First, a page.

The Department of Justice estimates there could be as many as 95,000 Hispanic gang members in California today. Located in all of the major metropolitan cities, these gangs vary in size from a few members to several hundred. The gang members range in ag e from 12- to 40-years-old, and many are second- or third-generation gang members.
Adult Hispanic gang members recruit and use juvenile gang members to commit crimes or carry weapons because juveniles are subject to less severe sentences compared to adult penalties. Juvenile gang members are often arrested numerous times before actuall y serving time in jail or the California Youth Authority.
Recruitment of new gang members often requires the prospective member to commit a drive-by shooting or some other form of felonious assault. Loyalty to their gang usually extends to their death.
Reliance on tattoos, hand signs, and graffiti continues to dominate the gangs' characteristics. These symbols are frequently used to threaten rival gangs besides endorsing allegiance to their own gang.
Their criminal activities now range from robberies, burglaries, grand thefts, vehicle thefts, receiving stolen property to assaults, batteries, drive-by shootings, and murders. They are becoming involved as entrepreneurs in the selling of narcotics--parti cularly PCP, Mexican tar heroin, methamphetamine, and marijuana.
The gangs' arsenals have expanded to large-caliber handguns, shotguns, and automatic weapons; and their crimes are becoming more violent. Hispanic gang members were responsible for approximately 80 gang-related drive-by shootings in Stockton, California, during 1991.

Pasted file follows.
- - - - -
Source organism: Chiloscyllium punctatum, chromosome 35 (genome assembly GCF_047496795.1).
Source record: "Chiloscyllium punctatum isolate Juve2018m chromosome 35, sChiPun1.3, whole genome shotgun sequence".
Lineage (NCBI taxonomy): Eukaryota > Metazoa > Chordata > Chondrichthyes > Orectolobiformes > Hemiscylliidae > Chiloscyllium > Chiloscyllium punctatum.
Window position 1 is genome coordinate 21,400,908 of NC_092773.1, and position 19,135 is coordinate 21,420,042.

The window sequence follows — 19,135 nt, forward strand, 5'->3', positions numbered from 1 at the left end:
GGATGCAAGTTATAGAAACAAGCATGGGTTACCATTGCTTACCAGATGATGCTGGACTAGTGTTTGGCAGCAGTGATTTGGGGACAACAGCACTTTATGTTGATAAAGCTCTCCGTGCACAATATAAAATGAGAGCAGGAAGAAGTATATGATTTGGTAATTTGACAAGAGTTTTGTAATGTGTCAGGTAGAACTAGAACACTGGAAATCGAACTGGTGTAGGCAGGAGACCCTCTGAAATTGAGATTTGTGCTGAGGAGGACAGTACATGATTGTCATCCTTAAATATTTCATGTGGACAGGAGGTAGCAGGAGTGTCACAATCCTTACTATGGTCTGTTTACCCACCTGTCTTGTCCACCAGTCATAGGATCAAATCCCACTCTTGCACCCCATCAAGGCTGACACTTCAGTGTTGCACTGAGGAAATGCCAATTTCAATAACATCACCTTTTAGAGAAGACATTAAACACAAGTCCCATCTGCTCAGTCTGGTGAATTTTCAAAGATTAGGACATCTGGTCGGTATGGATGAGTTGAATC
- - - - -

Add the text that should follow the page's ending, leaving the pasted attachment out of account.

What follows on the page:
Gang members will attack rival gangs in defense of their turf. The Eastside Longos--a Hispanic gang in Long Beach, California--has been involved in a gang war since October 1989 with the Tiny Rascal Gangsters--a Cambodian gang also located in Long Beach and in several other parts of the state including Fresno and San Diego. Drive-by shootings and assaults between these two gangs have resulted in 16 killings thus far.
Law enforcement is an increasing target of gang violence. Hispanic gangs in the Los Angeles area, such as the Harbor City and the "Crazy," have attacked both on and off-duty officers.
A few of the gangs are beginning to recruit non-Hispanic gang members, and some Hispanic gang members are joining different ethnic gangs. Various Hispanic gangs are aligning with other ethnic gangs, usually from the same neighborhood. This affiliation a llows them more neighborhood protection from rival gangs.
Hispanic female gangs are starting to evolve exclusive of the traditionally male-dominated Hispanic gangs. Some of the female gang members, such as the Fresno Bulldog Babes, are participating in drive-by shootings, auto thefts, and assaults.